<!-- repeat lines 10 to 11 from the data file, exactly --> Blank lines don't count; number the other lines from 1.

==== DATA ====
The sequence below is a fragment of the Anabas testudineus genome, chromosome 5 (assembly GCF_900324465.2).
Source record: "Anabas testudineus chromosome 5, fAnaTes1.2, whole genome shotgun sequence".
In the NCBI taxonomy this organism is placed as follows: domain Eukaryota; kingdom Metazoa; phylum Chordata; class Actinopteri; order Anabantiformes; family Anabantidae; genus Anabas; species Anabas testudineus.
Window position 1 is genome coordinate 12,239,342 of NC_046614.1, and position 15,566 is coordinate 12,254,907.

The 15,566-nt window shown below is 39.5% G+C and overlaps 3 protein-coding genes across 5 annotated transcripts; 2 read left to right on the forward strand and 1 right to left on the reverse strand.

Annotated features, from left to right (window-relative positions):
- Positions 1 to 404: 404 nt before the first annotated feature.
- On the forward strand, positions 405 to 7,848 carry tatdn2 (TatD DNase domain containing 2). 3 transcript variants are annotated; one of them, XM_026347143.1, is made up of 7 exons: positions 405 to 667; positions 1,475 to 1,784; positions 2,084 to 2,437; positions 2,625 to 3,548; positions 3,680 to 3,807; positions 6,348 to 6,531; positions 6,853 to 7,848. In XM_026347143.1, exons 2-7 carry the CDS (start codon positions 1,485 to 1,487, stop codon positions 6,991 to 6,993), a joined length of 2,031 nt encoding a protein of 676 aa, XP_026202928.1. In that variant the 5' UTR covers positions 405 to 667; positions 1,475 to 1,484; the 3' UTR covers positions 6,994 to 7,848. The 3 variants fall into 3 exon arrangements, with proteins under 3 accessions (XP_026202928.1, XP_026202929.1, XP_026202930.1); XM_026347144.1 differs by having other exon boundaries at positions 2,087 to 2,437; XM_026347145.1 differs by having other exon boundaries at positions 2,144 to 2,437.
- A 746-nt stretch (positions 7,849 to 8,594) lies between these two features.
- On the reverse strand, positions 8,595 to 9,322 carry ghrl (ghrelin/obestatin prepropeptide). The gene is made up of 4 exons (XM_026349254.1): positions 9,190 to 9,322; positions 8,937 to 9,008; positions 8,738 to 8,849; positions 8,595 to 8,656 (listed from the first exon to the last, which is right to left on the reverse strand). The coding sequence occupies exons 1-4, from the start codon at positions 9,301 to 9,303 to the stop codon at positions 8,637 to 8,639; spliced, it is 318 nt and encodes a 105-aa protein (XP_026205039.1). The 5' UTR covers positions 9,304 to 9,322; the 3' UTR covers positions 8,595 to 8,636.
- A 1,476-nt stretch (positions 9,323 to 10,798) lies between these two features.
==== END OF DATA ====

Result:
- On the reverse strand, positions 8,595 to 9,322 carry ghrl (ghrelin/obestatin prepropeptide). The gene is made up of 4 exons (XM_026349254.1): positions 9,190 to 9,322; positions 8,937 to 9,008; positions 8,738 to 8,849; positions 8,595 to 8,656 (listed from the first exon to the last, which is right to left on the reverse strand). The coding sequence occupies exons 1-4, from the start codon at positions 9,301 to 9,303 to the stop codon at positions 8,637 to 8,639; spliced, it is 318 nt and encodes a 105-aa protein (XP_026205039.1). The 5' UTR covers positions 9,304 to 9,322; the 3' UTR covers positions 8,595 to 8,636.
- A 1,476-nt stretch (positions 9,323 to 10,798) lies between these two features.